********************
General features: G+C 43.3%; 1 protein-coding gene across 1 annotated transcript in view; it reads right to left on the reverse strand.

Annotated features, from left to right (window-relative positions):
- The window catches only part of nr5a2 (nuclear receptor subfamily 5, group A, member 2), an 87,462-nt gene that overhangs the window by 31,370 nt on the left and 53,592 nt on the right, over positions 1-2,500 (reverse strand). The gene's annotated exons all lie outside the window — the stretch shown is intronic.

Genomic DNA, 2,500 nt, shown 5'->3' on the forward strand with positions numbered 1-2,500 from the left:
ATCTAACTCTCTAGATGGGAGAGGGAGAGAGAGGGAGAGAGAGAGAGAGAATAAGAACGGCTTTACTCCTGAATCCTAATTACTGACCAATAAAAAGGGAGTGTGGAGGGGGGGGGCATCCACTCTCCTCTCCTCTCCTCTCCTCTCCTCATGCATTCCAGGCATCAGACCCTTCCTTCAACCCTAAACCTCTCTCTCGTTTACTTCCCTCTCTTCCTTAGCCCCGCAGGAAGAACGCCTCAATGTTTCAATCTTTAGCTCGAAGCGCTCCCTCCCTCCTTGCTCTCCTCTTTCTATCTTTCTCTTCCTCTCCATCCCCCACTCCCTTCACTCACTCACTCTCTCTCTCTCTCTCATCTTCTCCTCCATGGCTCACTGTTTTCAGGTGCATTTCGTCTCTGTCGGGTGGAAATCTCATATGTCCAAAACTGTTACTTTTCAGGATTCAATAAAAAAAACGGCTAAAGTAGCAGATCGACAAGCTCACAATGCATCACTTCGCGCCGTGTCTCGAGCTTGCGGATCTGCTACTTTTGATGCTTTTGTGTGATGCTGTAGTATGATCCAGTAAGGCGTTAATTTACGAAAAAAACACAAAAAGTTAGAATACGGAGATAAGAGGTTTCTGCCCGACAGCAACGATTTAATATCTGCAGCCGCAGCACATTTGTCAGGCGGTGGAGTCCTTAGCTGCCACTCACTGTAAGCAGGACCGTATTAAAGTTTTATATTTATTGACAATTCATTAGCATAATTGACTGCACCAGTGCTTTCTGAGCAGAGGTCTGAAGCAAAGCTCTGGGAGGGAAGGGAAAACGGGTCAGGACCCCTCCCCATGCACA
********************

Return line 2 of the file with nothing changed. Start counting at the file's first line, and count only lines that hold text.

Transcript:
Annotated features, from left to right (window-relative positions):